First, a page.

Arts & Culture
Regine Basha named Artpace director
Published: February 1, 2012
Finally, Artpace has a new executive director. Since past-director Matthew Drutt left suddenly in January 2011, interim managing director Mary Heathcott has run the day-to-day affairs of the contemporary art center on North Main. Beginning this March, Regine Basha will take the helm, just in time for Contemporary Art Month. Born in Israel, she was raised in Montreal, Canada, and Los Angeles. Basha began her career in Montreal as director of the Art Gallery of the Saidye Bronfman Centre, and has worked independently in many cities, including Istanbul, Cairo, Berlin, among others. No stranger to Texas, Basha was adjunct curator at Austin's Arthouse at the Jones Center from 2002-2007, and has curated shows at Ballroom Marfa, Sala Diaz, and the Dallas Contemporary. Her recent projects have included shows at the Bloomberg Headquarters in NYC and teaching at Rhode Island School of Design. She sits on the boards of Art Matters (NY) and The Aurora Picture Show (Houston).
Basha spoke with the Current last week.
What do you like most about Artpace?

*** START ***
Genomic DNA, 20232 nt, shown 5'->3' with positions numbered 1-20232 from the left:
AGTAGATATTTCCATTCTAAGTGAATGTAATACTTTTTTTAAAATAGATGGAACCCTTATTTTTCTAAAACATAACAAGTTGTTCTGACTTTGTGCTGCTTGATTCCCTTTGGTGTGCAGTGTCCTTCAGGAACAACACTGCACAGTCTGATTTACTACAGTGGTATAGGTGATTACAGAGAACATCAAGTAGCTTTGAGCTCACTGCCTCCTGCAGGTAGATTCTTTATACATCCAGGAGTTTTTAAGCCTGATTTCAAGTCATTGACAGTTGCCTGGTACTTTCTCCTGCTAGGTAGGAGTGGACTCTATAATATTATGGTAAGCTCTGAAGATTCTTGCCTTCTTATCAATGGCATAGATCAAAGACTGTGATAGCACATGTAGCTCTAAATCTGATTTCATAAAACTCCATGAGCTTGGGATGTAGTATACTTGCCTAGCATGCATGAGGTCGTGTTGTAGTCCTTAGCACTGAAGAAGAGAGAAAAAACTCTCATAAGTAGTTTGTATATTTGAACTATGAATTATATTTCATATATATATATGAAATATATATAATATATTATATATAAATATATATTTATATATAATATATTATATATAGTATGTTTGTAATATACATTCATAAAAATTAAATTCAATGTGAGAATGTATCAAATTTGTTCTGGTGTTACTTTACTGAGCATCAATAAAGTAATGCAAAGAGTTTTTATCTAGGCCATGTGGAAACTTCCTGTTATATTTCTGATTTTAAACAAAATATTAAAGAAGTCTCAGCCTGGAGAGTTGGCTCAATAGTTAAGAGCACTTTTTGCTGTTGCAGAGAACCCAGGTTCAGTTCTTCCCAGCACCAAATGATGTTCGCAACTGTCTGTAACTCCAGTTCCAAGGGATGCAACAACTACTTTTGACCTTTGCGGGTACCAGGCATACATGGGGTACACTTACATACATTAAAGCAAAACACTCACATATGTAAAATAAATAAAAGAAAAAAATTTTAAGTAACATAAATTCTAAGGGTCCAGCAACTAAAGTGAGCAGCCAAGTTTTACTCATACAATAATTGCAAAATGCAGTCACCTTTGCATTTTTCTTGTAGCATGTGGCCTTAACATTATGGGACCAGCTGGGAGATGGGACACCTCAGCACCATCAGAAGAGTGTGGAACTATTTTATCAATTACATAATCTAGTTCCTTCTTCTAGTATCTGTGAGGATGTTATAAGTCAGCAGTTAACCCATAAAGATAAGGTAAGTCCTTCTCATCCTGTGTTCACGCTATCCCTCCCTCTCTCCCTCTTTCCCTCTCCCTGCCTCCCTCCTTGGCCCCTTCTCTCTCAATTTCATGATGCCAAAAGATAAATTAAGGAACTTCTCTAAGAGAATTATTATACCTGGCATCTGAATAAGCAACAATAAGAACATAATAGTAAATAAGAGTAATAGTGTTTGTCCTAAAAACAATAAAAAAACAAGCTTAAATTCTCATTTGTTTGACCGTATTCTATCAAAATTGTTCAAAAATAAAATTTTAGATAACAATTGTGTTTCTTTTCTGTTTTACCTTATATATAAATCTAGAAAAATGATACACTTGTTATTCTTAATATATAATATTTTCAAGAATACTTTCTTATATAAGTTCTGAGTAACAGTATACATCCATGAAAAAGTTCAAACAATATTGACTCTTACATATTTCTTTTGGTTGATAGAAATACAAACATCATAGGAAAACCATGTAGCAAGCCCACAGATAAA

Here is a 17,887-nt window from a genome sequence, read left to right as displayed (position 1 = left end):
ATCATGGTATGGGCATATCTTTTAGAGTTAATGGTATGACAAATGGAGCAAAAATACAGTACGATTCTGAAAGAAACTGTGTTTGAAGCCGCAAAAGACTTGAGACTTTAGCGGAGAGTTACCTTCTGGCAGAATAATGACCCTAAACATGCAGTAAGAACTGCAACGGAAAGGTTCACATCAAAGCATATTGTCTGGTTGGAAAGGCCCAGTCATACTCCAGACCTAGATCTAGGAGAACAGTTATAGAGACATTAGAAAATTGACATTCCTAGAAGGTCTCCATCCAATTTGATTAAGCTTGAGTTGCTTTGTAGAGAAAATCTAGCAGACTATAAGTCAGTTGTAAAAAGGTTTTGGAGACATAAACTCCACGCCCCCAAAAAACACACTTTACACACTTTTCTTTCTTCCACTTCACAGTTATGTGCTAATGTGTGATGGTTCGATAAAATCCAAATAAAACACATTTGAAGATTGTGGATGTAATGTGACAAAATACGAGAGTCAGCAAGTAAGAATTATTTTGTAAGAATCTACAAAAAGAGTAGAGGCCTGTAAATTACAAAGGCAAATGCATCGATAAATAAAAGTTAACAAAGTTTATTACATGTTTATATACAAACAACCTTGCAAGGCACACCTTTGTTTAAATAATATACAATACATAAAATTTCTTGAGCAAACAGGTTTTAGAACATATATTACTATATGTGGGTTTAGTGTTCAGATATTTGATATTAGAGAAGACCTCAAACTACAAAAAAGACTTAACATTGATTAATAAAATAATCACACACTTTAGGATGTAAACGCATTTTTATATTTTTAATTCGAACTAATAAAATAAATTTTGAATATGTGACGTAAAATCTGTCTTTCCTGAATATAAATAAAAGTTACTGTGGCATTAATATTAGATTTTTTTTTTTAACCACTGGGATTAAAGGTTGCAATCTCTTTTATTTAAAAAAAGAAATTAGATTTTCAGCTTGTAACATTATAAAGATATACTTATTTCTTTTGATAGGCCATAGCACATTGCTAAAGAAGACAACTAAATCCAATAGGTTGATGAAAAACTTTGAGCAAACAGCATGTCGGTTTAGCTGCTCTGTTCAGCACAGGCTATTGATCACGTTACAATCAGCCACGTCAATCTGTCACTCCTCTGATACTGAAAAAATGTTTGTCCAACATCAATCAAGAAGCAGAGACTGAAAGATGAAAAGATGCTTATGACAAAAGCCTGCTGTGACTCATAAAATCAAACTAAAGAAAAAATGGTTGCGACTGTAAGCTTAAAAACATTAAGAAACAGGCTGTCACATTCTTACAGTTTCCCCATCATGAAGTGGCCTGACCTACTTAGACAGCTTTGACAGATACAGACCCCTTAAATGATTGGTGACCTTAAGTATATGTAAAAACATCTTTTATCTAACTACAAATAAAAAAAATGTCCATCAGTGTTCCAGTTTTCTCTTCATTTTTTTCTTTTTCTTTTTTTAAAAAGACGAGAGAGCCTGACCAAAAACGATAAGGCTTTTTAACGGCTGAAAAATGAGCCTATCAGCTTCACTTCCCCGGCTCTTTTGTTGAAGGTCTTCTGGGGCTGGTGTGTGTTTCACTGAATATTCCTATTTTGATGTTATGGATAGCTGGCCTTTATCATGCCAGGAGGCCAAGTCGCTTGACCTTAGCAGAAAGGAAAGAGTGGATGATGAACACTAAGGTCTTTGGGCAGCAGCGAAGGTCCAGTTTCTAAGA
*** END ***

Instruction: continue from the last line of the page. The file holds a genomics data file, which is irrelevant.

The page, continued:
Artpace has been on my radar for a long time. It is one of the best artist residency programs that I have seen. I feel honored to be heading the organization. The scale and commitment it gives to artists is the way I would like to continue my practice.
Are there any changes in the works?
We are thinking of expanding online services. I would like to consider the online presence as a project in itself, not just a promotional vehicle. I would like to develop interviews that will be available online, bring more engagement with the artists to the public. I feel that Artpace does what it does quite well with the residency program, and I would like that to continue to be its main feature, and not so much exhibitions as it has been in the past with the Hudson (Show)Room.
Process is an important part of the residency program — making work onsite during a limited period. But it's still presented at Artpace in the traditional object-oriented exhibition format.
That's fine, I think, as long as there is an additional component of context. My interest is to flesh out the ideas and the presence of the artist that are already there, and find ways that the public can access those ideas, in even more ways than now, and create more partnerships with other kinds of institutions: research facilities, universities, any resources that the artists may want to engage with, and become a forum for conversations with the partnerships that happen during the production of work. I'm all for providing an aesthetic experience, where the audience can bring their own experience and meet half-way and understand the meaning of the work in the world. Because oftentimes, these artists who come are engaged in ideas, and issues, and processes, and people — they have tentacles that spread out into Texas and the world. I think there is something to be done to accommodate those tangents. I'm still working out how that can happen.
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